Doing this effectively doesn’t require learning Python or C++, but it does require understanding how computers make decisions and the human instructions required to solve whatever problem comes to mind.

This is why today technology companies run by engineers who also have a strong business foundation excel.

But in the future this ability will not require an engineering degree, but simply foundational knowledge of how technology innovation happens. Knowledge that can be acquired through a combination of self-study and innovative education alternatives that allow you to learn from professionals directly.

Prioritizing Advanced Written And Verbal Communication Skills

It’s easy to see when someone is a good communicator. They are thoughtful with their approach, diplomatic in their execution and know how to use logic and reason to compel others toward certain actions.

Similarly, it’s blatantly obvious when someone doesn’t understand social cues for when to be formal or informal, or when they take so long to get to the point that you get lost simply trying to decipher what they are trying to say.

The latter group will always have difficulty in advancing their career regardless of discipline until they learn to communicate more effectively.

And the former group will seemingly get new opportunities handed to them, even when they lack the direct experience in that role.

As technology evolves individuals with exceptional communication skills will stand out even more from the rest.

They’ll be chosen as leaders when going up against someone with inferior communication skills and superior domain knowledge.

They will persuade others to fund their businesses, or join their initiatives.

They will organize talent around new technological advancements, and know how to use technology to test their hypotheses and take advantage of newly invented markets.

How do we know this to be true for the future of technology enabled careers? Because humans have always been rewarded for being excellent communicators.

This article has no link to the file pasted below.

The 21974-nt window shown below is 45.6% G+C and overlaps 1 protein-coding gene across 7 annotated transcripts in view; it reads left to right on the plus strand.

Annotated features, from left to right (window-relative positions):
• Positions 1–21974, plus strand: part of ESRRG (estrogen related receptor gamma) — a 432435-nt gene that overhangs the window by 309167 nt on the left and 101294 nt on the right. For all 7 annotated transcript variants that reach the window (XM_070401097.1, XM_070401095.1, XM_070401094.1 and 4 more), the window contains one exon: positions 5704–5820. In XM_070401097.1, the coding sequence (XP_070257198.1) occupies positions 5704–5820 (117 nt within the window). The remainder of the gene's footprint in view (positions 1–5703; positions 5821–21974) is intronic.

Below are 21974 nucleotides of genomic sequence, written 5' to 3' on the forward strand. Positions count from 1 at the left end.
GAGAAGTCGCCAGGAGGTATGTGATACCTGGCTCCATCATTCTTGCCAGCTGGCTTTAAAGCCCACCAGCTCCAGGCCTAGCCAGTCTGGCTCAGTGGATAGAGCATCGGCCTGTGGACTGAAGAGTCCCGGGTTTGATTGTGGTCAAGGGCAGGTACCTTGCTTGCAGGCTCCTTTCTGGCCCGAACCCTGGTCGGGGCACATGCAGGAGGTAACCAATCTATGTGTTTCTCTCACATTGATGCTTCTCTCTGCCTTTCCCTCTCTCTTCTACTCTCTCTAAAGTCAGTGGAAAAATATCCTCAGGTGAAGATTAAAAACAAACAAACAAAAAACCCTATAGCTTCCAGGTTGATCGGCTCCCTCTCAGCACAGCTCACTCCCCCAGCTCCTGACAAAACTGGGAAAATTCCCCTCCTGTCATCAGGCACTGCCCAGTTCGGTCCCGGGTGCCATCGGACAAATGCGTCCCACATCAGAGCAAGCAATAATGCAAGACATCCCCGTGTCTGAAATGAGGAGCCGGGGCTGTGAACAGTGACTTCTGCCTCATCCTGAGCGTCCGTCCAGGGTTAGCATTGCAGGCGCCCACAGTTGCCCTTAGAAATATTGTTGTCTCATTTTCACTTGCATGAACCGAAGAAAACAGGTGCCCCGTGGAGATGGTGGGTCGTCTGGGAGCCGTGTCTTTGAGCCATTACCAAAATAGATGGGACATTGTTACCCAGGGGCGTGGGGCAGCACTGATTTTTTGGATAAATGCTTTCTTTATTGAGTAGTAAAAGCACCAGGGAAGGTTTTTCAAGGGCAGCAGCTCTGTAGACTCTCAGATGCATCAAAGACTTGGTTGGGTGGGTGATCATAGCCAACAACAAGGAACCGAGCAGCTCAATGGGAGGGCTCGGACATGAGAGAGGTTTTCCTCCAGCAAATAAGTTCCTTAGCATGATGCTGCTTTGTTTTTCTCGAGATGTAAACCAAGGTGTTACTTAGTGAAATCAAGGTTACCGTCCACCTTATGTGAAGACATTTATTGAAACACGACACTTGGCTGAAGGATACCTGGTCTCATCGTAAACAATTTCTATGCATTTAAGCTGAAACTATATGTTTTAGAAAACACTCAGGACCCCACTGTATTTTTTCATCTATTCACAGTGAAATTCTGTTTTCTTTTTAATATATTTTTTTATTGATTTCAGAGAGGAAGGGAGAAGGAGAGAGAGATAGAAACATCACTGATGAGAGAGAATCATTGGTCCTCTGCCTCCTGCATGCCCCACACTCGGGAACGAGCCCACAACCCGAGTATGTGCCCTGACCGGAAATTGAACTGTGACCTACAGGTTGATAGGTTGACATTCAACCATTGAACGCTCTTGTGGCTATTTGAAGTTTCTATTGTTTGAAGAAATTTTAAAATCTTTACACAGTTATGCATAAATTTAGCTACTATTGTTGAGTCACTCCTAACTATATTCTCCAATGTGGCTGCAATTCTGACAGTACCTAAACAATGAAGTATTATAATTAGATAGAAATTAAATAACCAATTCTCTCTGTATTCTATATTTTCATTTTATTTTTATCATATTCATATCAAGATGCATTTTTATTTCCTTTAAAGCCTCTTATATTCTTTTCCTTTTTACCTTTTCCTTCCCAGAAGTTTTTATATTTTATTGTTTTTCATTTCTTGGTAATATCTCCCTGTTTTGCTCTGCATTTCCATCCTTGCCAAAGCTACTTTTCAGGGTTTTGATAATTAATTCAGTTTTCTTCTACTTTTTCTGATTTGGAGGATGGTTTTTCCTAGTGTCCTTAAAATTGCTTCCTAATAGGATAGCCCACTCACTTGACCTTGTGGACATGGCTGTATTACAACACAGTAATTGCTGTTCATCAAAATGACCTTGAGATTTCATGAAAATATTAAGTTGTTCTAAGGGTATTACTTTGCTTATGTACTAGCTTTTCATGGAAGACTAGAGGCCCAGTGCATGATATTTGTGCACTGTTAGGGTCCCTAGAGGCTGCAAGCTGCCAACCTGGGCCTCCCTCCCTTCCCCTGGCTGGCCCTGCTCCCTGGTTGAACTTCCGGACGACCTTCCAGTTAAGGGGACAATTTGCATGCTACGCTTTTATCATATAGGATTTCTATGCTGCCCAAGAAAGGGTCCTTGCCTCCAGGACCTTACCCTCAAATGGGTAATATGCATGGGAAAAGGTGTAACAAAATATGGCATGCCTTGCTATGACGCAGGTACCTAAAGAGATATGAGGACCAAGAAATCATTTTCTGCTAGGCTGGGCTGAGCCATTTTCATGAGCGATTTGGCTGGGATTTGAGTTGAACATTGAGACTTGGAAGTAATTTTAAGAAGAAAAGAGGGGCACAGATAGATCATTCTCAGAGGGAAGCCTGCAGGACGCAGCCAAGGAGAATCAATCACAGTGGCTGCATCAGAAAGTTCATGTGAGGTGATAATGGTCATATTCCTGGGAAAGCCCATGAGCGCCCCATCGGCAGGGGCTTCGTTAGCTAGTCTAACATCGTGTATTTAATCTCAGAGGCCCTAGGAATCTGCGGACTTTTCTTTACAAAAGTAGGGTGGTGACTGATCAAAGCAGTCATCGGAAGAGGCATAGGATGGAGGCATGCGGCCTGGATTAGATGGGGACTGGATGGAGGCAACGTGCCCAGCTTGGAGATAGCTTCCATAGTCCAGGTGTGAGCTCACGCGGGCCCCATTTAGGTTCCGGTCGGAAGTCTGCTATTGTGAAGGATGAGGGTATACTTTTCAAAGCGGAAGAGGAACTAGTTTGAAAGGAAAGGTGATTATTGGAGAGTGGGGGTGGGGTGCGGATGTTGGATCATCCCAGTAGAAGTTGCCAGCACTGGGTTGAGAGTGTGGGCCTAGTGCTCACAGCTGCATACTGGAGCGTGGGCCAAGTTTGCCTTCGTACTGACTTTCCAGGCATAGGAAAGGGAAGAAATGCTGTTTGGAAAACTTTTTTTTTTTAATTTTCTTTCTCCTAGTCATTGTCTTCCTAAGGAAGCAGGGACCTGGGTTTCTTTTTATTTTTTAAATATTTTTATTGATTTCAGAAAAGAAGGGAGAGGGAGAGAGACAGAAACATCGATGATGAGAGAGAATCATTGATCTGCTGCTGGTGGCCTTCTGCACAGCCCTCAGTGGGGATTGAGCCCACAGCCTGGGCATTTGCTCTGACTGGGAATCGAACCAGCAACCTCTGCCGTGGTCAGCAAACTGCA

The only difference is the current context of the world we live in and how individuals today actually acquire new skills.

For people looking to build these skills to stay competitive the answer is straightforward.

Find opportunities that will help you learn by doing. That will force you to learn how to communicate with executives and operators alike.

And if you can’t get these opportunities, create them yourself.

Test a new product idea through real customer feedback, giving you an excuse to reach out to and speak with talented people in your domain.

Create a blog or podcast that attracts like minded individuals that want to collaborate.

Join or organize communities that will expose you to people outside of your most immediate circle thereby accelerating your knowledge of what being an effective communicator actually means.

Tools like AI will undoubtedly change the way we live, work and think about our careers.

But the physical world we live in will never cease to depend on capable people that learn how to effectively leverage the tools at our disposal, including highly complex and intelligent pieces of technology.

Future proofing your career then becomes fairly simple. A combination of learning how to be technologically savvy, and learning how to use new technology to understand and solve the never ending challenges that humanity faces.

Article written by:  Orville Lynch, Jr.
Mr. Lynch, a member of the legendary two-time Ohio Civil Rights Hall of Fame Award winning Lynch Family. Mr. Lynch is a nationally recognized urban media executive with over 20+ years of diversity recruitment and serial entrepreneur with numerous multi-million dollar exits.